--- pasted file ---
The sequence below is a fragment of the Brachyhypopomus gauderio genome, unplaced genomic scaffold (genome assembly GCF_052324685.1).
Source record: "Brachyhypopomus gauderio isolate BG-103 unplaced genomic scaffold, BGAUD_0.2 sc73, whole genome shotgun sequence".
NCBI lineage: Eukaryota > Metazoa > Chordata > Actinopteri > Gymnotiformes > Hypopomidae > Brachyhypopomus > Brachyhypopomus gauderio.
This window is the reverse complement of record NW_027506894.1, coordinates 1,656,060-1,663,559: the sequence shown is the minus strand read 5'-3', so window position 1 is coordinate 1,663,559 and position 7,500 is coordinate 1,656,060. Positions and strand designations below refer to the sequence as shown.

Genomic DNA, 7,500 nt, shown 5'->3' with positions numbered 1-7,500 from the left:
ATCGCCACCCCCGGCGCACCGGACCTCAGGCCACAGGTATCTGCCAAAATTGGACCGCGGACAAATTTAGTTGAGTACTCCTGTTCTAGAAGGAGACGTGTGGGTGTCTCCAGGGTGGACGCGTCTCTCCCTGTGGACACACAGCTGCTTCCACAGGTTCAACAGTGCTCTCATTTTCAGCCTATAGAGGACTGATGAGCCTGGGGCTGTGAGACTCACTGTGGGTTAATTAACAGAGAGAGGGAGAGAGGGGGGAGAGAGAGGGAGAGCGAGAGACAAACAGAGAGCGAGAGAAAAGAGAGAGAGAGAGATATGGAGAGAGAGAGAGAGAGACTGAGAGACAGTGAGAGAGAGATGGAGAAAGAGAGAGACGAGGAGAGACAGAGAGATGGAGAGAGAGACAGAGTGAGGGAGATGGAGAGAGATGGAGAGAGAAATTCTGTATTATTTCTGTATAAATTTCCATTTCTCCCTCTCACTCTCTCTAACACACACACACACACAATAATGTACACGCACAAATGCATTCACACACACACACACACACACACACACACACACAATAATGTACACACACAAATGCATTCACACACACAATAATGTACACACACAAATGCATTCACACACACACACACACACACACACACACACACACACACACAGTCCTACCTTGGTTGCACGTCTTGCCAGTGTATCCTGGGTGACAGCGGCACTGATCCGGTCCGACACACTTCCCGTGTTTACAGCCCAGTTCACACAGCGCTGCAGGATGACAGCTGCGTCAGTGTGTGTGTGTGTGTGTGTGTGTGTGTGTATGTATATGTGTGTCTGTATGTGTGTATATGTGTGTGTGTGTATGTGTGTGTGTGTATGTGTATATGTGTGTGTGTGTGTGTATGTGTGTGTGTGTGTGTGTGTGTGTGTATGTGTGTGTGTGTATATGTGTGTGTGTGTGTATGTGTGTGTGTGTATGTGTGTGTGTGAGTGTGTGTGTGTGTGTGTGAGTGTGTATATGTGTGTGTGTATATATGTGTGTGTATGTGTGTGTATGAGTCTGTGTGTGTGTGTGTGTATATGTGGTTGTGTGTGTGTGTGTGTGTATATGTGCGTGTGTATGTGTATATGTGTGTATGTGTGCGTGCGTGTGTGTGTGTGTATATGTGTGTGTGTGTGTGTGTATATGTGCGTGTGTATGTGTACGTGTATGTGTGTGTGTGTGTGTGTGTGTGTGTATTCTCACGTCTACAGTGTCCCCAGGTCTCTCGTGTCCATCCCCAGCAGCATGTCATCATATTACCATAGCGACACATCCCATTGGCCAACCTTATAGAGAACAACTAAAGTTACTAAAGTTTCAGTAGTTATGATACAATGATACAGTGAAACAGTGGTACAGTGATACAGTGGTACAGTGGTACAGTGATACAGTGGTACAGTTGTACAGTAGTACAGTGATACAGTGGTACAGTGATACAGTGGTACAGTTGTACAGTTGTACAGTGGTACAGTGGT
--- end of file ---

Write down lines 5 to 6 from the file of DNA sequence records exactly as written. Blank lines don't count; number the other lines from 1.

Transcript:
Genomic DNA, 7,500 nt, shown 5'->3' with positions numbered 1-7,500 from the left:
ATCGCCACCCCCGGCGCACCGGACCTCAGGCCACAGGTATCTGCCAAAATTGGACCGCGGACAAATTTAGTTGAGTACTCCTGTTCTAGAAGGAGACGTGTGGGTGTCTCCAGGGTGGACGCGTCTCTCCCTGTGGACACACAGCTGCTTCCACAGGTTCAACAGTGCTCTCATTTTCAGCCTATAGAGGACTGATGAGCCTGGGGCTGTGAGACTCACTGTGGGTTAATTAACAGAGAGAGGGAGAGAGGGGGGAGAGAGAGGGAGAGCGAGAGACAAACAGAGAGCGAGAGAAAAGAGAGAGAGAGAGATATGGAGAGAGAGAGAGAGAGACTGAGAGACAGTGAGAGAGAGATGGAGAAAGAGAGAGACGAGGAGAGACAGAGAGATGGAGAGAGAGACAGAGTGAGGGAGATGGAGAGAGATGGAGAGAGAAATTCTGTATTATTTCTGTATAAATTTCCATTTCTCCCTCTCACTCTCTCTAACACACACACACACACAATAATGTACACGCACAAATGCATTCACACACACACACACACACACACACACACACACAATAATGTACACACACAAATGCATTCACACACACAATAATGTACACACACAAATGCATTCACACACACACACACACACACACACACACACACACACACACAGTCCTACCTTGGTTGCACGTCTTGCCAGTGTATCCTGGGTGACAGCGGCACTGATCCGGTCCGACACACTTCCCGTGTTTACAGCCCAGTTCACACAGCGCTGCAGGATGACAGCTGCGTCAGTGTGTGTGTGTGTGTGTGTGTGTGTGTGTATGTATATGTGTGTCTGTATGTGTGTATATGTGTGTGTGTGTATGTGTGTGTGTGTATGTGTATATGTGTGTGTGTGTGTGTATGTGTGTGTGTGTGTGTGTGTGTGTGTATGTGTGTGTGTGTATATGTGTGTGTGTGTGTATGTGTGTGTGTGTATGTGTGTGTGTGAGTGTGTGTGTGTGTGTGTGAGTGTGTATATGTGTGTGTGTATATATGTGTGTGTATGTGTGTGTATGAGTCTGTGTGTGTGTGTGTGTATATGTGGTTGTGTGTGTGTGTGTGTGTATATGTGCGTGTGTATGTGTATATGTGTGTATGTGTGCGTGCGTGTGTGTGTGTGTATATGTGTGTGTGTGTGTGTGTATATGTGCGTGTGTATGTGTACGTGTATGTGTGTGTGTGTGTGTGTGTGTGTGTATTCTCACGTCTACAGTGTCCCCAGGTCTCTCGTGTCCATCCCCAGCAGCATGTCATCATATTACCATAGCGACACATCCCATTGGCCAACCTTATAGAGAACAACTAAAGTTACTAAAGTTTCAGTAGTTATGATACAATGATACAGTGAAACAGTGGTACAGTGATACAGTGGTACAGTGGTACAGTGATACAGTGGTACAGTTGTACAGTAGTACAGTGATACAGTGGTACAGTGATACAGTGGTACAGTTGTACAGTTGTACAGTGGTACAGTGGT